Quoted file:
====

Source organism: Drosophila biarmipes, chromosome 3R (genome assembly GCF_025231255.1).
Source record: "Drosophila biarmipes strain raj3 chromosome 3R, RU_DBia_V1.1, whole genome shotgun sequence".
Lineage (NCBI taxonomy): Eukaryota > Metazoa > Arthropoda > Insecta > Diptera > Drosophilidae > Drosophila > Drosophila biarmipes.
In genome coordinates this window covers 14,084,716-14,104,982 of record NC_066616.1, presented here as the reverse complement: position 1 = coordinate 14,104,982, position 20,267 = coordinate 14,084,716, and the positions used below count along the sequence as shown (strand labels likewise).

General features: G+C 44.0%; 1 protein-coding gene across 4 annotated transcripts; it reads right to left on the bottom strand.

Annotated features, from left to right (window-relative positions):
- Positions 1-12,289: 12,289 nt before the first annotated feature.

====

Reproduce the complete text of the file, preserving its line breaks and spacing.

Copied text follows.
Source organism: Drosophila biarmipes, chromosome 3R (genome assembly GCF_025231255.1).
Source record: "Drosophila biarmipes strain raj3 chromosome 3R, RU_DBia_V1.1, whole genome shotgun sequence".
Lineage (NCBI taxonomy): Eukaryota > Metazoa > Arthropoda > Insecta > Diptera > Drosophilidae > Drosophila > Drosophila biarmipes.
In genome coordinates this window covers 14,084,716-14,104,982 of record NC_066616.1, presented here as the reverse complement: position 1 = coordinate 14,104,982, position 20,267 = coordinate 14,084,716, and the positions used below count along the sequence as shown (strand labels likewise).

General features: G+C 44.0%; 1 protein-coding gene across 4 annotated transcripts; it reads right to left on the bottom strand.

Annotated features, from left to right (window-relative positions):
- Positions 1-12,289: 12,289 nt before the first annotated feature.